Kourosh Ahari’s psychological thriller, The Night, is a stellar example of a film that may not have the next best original ideas within its genre, but is so well done that it is nonetheless entertaining and worthwhile. Despite a handful… Read More ›
With strong performances, a compelling story, and a satisfying blend of romance and mystery, all “32 Weeks” needs is a better ending.
Sometimes, writers get a tad bit lazy with their narratives and throw in a character with amnesia as a cheap and easy way to wiggle themselves out of plot holes and avoid the extra work of coming up with a… Read More ›
Psychological thriller “Archenemy” explores man’s superhero obsession, asking who is the real enemy of our heroes.
Writer/director Adam Egypt Mortimer is developing a very specific artistic aesthetic after only three full length features. The first, Another Kind of Hate (2015), appears to explore bullying with a supernatural bend. The second, Daniel Isn’t Real (2019), is an… Read More ›
Werewolves. Vampires. Zombies. Each of these monsters of the dark owe their origins to legends and myths, to a time before science when fear ran roughshod over reason. That part of ourselves remains present even now and yet we find… Read More ›
Expertly crafted in pieces, Korean mystery “Me and Me (사라진 시간)” does not combine to a satisfying whole. [Fantasia Film Festival]
When it comes to modern Korean horror (Parasite doesn’t count), there’s really a “before The Wailing” and “after The Wailing” period going on currently. Sure, there are still some fast-moving, breakneck horror being made in South Korea, but there has… Read More ›
It’s showtime! Warner Brothers Home Entertainment is dropping not one, not two, but four new 4K UHD editions from their vast catalogue: Richard Donner’s The Goonies (1985), Tim Burton’s Beetlejuice (1988), and Guy Ritchie’s Sherlock Holmes (2009) and Sherlock Holmes:… Read More ›
“The Mortuary Collection” struggles to keep its stylistic balance, but it’s a fun, nostalgic ride. [Fantasia Film Festival]
The word “nightmarish” is one of those terms frequently thrown around when describing horror films. While the jump-scares, villains, and gore of the horror genre can certainly haunt us in our sleep, oftentimes, the plots of horror movies are quite… Read More ›
Remarkable crime thriller short “Baby Mine” requires intellectual participation and vulnerability from its audience.
When considering a short film such as director Nour Wazzi’s project Baby Mine, we are reminded that the cinematic potential of any project is not limited by its runtime or distribution range. This 20-minute narrative short possesses many of the… Read More ›
In film criticism, there’s a guiding light that I try to stand by: review the film in front of you, not the film you wish you’d seen. That doesn’t mean that you can’t, don’t, or shouldn’t discuss a film’s failings…. Read More ›
Get down with an old school, kid-friendly whodunnit with “Hidden Orchard Mysteries: The Case of the Air B&B Robbery.”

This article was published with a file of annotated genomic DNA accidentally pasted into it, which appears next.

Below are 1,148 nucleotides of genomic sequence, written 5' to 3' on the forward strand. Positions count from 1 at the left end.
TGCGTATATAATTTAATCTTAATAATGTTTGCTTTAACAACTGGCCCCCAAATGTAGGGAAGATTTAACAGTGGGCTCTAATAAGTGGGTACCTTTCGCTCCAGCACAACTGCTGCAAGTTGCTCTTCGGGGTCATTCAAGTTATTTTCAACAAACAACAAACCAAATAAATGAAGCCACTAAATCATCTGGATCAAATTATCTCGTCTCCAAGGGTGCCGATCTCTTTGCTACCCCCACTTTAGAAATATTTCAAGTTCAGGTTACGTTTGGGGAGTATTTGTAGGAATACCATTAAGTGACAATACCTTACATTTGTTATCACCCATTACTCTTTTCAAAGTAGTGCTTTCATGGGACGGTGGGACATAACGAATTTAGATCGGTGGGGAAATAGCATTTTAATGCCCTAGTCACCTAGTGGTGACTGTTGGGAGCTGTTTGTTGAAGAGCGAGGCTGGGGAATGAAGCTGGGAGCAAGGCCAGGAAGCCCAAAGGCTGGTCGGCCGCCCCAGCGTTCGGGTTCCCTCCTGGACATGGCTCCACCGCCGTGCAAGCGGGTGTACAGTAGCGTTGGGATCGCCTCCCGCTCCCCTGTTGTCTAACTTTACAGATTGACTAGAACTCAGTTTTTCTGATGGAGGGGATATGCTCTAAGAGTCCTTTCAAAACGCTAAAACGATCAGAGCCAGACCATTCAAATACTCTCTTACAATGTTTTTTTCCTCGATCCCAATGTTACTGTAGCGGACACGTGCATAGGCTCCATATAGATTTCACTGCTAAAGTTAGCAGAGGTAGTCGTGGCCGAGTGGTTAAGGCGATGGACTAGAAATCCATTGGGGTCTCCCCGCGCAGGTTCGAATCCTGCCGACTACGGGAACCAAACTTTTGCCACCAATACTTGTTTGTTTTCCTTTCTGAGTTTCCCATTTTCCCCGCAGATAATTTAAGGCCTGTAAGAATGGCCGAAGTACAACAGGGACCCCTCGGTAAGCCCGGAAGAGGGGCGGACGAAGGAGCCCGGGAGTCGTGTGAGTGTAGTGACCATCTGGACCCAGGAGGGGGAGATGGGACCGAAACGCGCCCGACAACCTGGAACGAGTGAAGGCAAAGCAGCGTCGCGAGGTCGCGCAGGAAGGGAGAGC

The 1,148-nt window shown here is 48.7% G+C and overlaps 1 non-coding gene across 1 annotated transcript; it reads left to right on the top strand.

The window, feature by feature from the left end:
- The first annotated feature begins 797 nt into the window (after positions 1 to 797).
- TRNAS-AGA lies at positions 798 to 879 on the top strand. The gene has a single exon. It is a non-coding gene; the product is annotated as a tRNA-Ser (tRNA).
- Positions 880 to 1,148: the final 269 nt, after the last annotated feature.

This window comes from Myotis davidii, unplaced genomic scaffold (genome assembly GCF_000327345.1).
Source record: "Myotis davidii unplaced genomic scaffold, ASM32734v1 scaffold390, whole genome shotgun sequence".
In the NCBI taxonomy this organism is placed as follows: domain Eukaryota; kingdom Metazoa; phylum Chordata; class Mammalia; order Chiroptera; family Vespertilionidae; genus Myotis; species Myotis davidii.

When most think of indie films, they think of something like The Peanut Butter Falcon, Room, or Overcomer. They think of One Cut of the Dead or Tigers Are Not Afraid. They think of It Follows or Swiss Army Man…. Read More ›
Adapted from Damon Galgut’s 1995 novel of the same name, director Scott Teems’s film The Quarry comes to you as a gritty, grim, and bleak Neo-Western thriller. With a screenplay co-written by Teems and Andrew Brotzman, this feature exemplifies shades… Read More ›
There’s been a lot of trash tossed around on writer/director Rian Johnson since his Star Wars film hit theaters in 2017. It’s wonderful that audiences feel such ownership for a film series, but there comes a point where the community… Read More ›
From director D.C. Hamilton and screenwriter Brinna Kelly, The Fare is a film that almost defies categorization. At times, if feels like a science-fiction mystery, with shocking and striking narrative shifts. At other points, it appears as a romantic dramedy,… Read More ›
Alice Waddington’s “Paradise Hills” uses a fairytale motif to demolish the chains of the patriarchy.
Throughout the centuries there’s been one constant: women get the short-end of everything. They’re expected to be virginal, yet sexual; wise, yet naïve; knowledgeable, yet silent. They are instructed through social norms on how to comport themselves publicly and privately…. Read More ›
Bolstered by strong performances, “The Wedding Guest” transforms a focused narrative into an engaging character piece.
Given his roles in Slumdog Millionaire, Chappie, and HBO’s The Newsroom, the last person audiences would picture as a methodical badass is Dev Patel. That’s bound to change after audiences get a glimpse of him in writer/director Michael Winterbottom’s The… Read More ›
Dark drama “Everybody Knows” focuses on character to create a compelling and beautiful film. [Film Fest 919]
Representing EoM as press, contributor Hunter Heilman attended the first annual Film Fest 919 in Raleigh, NC, to review several films that are either in limited release now or are yet to be released. For a filmmaker, at least from… Read More ›
Athleticism and cinema go hand-in-hand. Whether it’s Harold Lloyd appearing to climb the side of a building in 1923’s Safety Last!, Sylvester Stallone in the Rocky series, or Dwayne Johnson in anything from the last 23 years, actors continuously find ways… Read More ›
There’s a moment in writer/director Mitzi Peirone’s Braid where you’re either all in or all out. When the mayhem’s rising, the blood flowing, and the veil of reality’s so thin it’s barely perceivable, a choice has to be made: embrace… Read More ›
An alternate version of this review, originally published for CLTure, was posted on their site on October 14th, 2016. There is nothing better than watching an actor – any actor – melt into a roll so completely that you forget what you’re watching is mere shadow… Read More ›